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The Middle Man (Professionals #6)
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Gemma was always searching for a cause.
Lincoln was always searching for Miss Right.
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Everyone had gotten together and staged an intervention.
I was stuck doing my paperwork.
In all fairness, I had maybe been slipping handfuls of it into everyone else’s piles for the past, I don’t know, four or five years. I lucked out in that they generally just chugged through it while they did their own without even really noticing it didn’t belong to them. I heard shit like that happened when you got ‘in the zone’ with work.
I wouldn’t know.
And I certainly wasn’t ‘in the zone’ as I shuffled through the seemingly endless pages they had so gleefully stacked on my desk on their way out of the office for the night so that I couldn’t go to them for assistance. Which I badly needed.
Even Jules had up and left.
Leaving me to my own devices.
Which were rusty. In need of some serious WD-40. The only problem was, I had no idea where to find that.
“Come to pile more on?” I grumbled as a telltale pair of shoes walked into my line of vision.
Everyone in the office made what most people would refer to as a ‘killing.’ We all spent it on the things that we gave a shit about. Suits, fixing things up around the house, shoes.
But no one had shoes like those.
Because no one had money like he did.
We all had, for the most part, come from somewhat humble beginnings. If not poor, then just solid workaday middle-class families. It was why a lot of us had joined the military after high school. To be able to afford a future. Whatever the cost in other ways. Mentally, emotionally, physically.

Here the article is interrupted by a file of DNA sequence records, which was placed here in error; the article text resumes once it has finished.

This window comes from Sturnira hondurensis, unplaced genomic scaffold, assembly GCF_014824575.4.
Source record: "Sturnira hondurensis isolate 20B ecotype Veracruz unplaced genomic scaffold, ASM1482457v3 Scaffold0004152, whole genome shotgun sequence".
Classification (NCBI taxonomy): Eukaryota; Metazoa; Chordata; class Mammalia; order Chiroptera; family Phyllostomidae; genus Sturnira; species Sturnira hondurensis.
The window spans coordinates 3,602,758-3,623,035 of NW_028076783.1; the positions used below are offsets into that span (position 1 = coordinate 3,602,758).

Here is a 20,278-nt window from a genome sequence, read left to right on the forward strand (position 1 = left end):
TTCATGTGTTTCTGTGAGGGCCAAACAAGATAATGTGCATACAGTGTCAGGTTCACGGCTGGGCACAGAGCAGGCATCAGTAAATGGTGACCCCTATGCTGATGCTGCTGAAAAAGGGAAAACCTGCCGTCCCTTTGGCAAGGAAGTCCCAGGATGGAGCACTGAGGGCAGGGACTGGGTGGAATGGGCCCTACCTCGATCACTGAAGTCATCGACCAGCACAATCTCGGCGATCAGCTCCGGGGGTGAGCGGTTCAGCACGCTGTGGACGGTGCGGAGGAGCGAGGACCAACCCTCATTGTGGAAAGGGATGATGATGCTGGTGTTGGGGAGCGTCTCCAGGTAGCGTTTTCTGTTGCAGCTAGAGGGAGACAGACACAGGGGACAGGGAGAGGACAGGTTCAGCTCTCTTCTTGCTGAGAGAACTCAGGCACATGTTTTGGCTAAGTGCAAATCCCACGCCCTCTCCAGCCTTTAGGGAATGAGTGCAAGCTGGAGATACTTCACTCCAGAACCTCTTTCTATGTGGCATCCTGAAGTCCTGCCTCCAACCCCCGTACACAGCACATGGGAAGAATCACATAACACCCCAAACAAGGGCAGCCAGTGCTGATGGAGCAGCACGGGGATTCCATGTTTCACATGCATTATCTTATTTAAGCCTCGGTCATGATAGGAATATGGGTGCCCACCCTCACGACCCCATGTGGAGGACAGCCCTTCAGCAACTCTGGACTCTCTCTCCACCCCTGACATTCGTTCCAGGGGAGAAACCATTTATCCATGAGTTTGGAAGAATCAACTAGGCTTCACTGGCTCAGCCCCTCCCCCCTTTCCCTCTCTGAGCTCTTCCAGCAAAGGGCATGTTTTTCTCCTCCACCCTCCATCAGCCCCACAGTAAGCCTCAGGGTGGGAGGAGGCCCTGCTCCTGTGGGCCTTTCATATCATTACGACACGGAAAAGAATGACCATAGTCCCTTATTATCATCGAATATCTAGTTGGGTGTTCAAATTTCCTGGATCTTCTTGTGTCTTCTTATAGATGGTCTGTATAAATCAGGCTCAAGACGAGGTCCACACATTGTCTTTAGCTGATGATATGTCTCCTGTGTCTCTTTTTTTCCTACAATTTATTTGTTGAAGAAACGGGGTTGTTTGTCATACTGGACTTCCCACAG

I had a knee that told me when rain was coming and a tendency toward bad dreams.
But I’d been able to take care of myself after I was done, albeit not grandly.
Then came Quin and the fixer firm and more abundance than I could have ever expected.
Still, though, nothing near what Bellamy had.
Born rich, he’d learned the ins and outs of investing at his father’s knee, then went ahead and something like quadrupled his already insane fortune.
So, yeah, he had shoes on his feet that belonged in a museum or some shit.
“That would imply I have paperwork in the first place,” he said, making my head turn up, finding him lowering down into the chair across from my desk.
“Why does Quin have you on the payroll when you never have work?”
“Because when I do, I am damn good at it.”
That wasn’t untrue.
Quin had courted Bellamy for ages before he had finally agreed to work with us. Because he was good at what he did. He was really good at killing.
Most of us had done our fair share in the past. In the name of country and for our own safety.
Bellamy did it for shits and giggles.
He did it because it needed doing.
A moral quest of sorts, if you will.
In his sphere, in particular, there seemed to be a fuckuva lot of closet pedos or rapists or wife-beaters. They were the kind of people with the wealth and status–and all the protection that came with those things–to get away with it.
Until Bellamy found out about it, of course.
He took a lot of pleasure in getting rid of people who thought of themselves as untouchable.
It wasn’t until Quin all but insisted on it that he decided to do it for a side gig. A hustle he didn’t need given the obnoxious fortune he sat on without any effort at all these days.
“What do you say we go catch a plane to Vegas?” he asked, inspecting the model car on my desk with pinched brows. “Lose a spectacular amount of money. Hit on an unconscionable number of women. Drink ourselves into oblivion.”
“Pretty sure Quin expects us in the office tomorrow.” It was a workday, after all.
“So, we catch a plane back in the morning. Great way to sleep off the possible hangover.”
It was tempting.
I wouldn’t lie and say it wasn’t.
Going out with Bellamy was like your teenage fantasies come to life. Flights were first class, hotel rooms were presidential suites, drinks were top shelf, managers in bars, restaurants, and casinos tripped over themselves to make sure you were having the time of your life. If you wanted to have a good time, Bellamy was how you would find it. Effortlessly.
Normally, unless I was on a case, I never turned down the chance when he offered it.
But, just this once, I knew I needed to be practical.
“I can’t this time. Quin isn’t letting me on any active cases until I catch up on all this shit.”
From the looks of things, that meant something like five years from now.
“So, you are on a paid vacation.”
“I don’t like being stuck.”
That was true enough. But only partially so. There were plenty of times when I didn’t mind being grounded, when all the traveling was more of a hassle than something I wanted to do.